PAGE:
The Times-Picayune/NOLA.com/TPStreet or whatever it’s called these days:
Engelhardt revealed that a Civil Rights division attorney in Washington, D.C., also posted comments on NOLA.com during the Danziger trial, and the judge made it clear that Justice Department officials were reluctant to fully expose prosecutorial shenanigans.
Just as shocking, the order cited testimony from Jan Mann, who departed from the No. 2 post in Letten’s office last fall after she herself was revealed to have posted comments on NOLA.com. In testimony revealed Tuesday, Mann claimed she told Letten about her online posting soon after the allegation against Perricone was made, and before Letten faced the public at a news conference March 15, 2012. Letten didn’t indicate having any knowledge of another prosecutor’s misconduct at that press conference, and in court proceedings last year repeatedly said Perricone was his office’s only rotten apple…
“It’s one of the most hard-hitting condemnations of the conduct of the Justice Department and several prosecutors in the Justice Department that I’ve ever seen,” said Pace University professor Bennett Gershman, a national expert on prosecutorial misconduct. “It’s a powerful expose of sleaziness, dishonesty, misconduct, egregious, flagrant - these are words the judge uses, and he’s right.”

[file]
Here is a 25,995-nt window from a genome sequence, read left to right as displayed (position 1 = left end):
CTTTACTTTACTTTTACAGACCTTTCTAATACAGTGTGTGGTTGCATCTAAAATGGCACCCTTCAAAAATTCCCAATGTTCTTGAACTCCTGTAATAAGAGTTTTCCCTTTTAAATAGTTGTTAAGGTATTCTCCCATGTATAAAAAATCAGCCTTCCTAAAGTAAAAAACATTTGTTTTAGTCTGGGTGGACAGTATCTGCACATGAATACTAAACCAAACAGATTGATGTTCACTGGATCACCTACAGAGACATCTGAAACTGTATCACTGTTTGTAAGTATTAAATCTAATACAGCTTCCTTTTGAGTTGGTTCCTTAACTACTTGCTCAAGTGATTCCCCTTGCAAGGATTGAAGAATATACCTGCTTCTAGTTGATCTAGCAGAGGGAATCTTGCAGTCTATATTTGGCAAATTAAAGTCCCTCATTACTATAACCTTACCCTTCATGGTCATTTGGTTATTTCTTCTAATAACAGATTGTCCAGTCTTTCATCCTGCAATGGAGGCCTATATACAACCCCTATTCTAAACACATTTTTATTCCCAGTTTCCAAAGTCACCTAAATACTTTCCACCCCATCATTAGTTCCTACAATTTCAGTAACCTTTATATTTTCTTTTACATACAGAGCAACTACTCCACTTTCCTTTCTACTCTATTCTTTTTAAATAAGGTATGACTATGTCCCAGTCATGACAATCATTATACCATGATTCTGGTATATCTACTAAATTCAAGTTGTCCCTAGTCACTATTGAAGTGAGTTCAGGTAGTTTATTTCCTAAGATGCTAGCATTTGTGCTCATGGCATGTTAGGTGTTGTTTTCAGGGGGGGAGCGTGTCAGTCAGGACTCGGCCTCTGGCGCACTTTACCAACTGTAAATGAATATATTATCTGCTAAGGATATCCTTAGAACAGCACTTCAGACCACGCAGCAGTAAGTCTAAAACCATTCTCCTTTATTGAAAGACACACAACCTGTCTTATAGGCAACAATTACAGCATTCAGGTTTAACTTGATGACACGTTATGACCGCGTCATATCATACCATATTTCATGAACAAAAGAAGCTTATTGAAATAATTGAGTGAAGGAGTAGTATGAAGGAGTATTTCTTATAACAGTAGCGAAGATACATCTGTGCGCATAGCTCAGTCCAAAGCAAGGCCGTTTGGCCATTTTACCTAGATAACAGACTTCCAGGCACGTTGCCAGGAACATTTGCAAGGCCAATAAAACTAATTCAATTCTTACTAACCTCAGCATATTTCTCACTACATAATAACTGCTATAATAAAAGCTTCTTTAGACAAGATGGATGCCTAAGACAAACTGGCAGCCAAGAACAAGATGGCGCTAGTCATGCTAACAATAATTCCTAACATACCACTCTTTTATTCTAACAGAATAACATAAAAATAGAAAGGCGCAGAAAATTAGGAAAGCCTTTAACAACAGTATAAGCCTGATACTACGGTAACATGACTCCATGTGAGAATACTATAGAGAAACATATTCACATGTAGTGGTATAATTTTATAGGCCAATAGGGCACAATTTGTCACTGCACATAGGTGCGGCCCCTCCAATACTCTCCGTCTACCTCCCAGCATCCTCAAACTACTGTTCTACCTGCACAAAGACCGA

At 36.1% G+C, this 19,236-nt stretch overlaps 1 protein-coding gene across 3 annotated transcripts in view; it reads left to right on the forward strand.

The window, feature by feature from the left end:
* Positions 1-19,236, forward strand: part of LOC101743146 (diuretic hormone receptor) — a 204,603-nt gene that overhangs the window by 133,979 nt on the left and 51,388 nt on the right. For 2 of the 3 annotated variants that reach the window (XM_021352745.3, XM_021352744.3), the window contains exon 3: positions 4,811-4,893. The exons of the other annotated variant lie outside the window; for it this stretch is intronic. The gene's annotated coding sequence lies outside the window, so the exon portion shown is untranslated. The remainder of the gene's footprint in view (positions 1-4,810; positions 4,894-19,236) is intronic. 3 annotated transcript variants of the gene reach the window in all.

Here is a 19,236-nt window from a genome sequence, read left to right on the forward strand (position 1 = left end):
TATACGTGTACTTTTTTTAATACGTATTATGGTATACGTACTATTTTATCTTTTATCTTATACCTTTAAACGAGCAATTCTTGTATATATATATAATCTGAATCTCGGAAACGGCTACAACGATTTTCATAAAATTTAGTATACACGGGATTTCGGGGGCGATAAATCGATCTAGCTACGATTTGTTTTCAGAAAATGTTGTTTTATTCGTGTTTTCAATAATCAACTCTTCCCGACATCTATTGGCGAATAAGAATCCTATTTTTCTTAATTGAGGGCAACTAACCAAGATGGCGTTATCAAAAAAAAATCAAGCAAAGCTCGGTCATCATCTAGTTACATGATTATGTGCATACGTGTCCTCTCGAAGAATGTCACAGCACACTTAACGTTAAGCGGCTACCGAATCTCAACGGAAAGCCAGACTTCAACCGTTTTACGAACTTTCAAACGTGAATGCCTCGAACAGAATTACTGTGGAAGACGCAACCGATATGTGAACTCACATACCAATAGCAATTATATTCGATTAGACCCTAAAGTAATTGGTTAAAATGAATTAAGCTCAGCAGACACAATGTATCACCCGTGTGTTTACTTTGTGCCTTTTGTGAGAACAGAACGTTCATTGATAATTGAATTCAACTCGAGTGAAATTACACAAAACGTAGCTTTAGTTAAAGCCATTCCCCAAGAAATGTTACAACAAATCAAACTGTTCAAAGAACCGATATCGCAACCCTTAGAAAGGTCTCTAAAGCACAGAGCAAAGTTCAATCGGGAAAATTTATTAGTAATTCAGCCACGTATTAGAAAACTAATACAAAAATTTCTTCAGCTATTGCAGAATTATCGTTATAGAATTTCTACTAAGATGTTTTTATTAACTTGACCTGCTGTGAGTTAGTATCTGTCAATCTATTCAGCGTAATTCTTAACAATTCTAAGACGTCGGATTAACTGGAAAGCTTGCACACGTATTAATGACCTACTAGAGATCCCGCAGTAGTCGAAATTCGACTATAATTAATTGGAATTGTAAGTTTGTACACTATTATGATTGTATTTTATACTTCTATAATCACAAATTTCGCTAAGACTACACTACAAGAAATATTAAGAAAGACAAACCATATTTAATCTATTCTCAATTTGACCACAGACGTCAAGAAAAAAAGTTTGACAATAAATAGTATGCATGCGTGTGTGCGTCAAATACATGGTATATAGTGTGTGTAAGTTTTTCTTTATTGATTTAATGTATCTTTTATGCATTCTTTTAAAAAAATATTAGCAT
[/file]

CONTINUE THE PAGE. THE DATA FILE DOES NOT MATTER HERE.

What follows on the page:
If you ever suspected that folks in the comment streams had vested interests in what they’re talking about, now you know it’s true at least some of the time. You’d think the NOLA.com comment sections would be the last place you’d find federal prosecutors.
Now I have a new theory for why nobody on Wall Street actually got prosecuted for the financial crisis: The prosecutors back east were too busy mixing it up in comments on Dealbreaker and Business Insider to do their day jobs.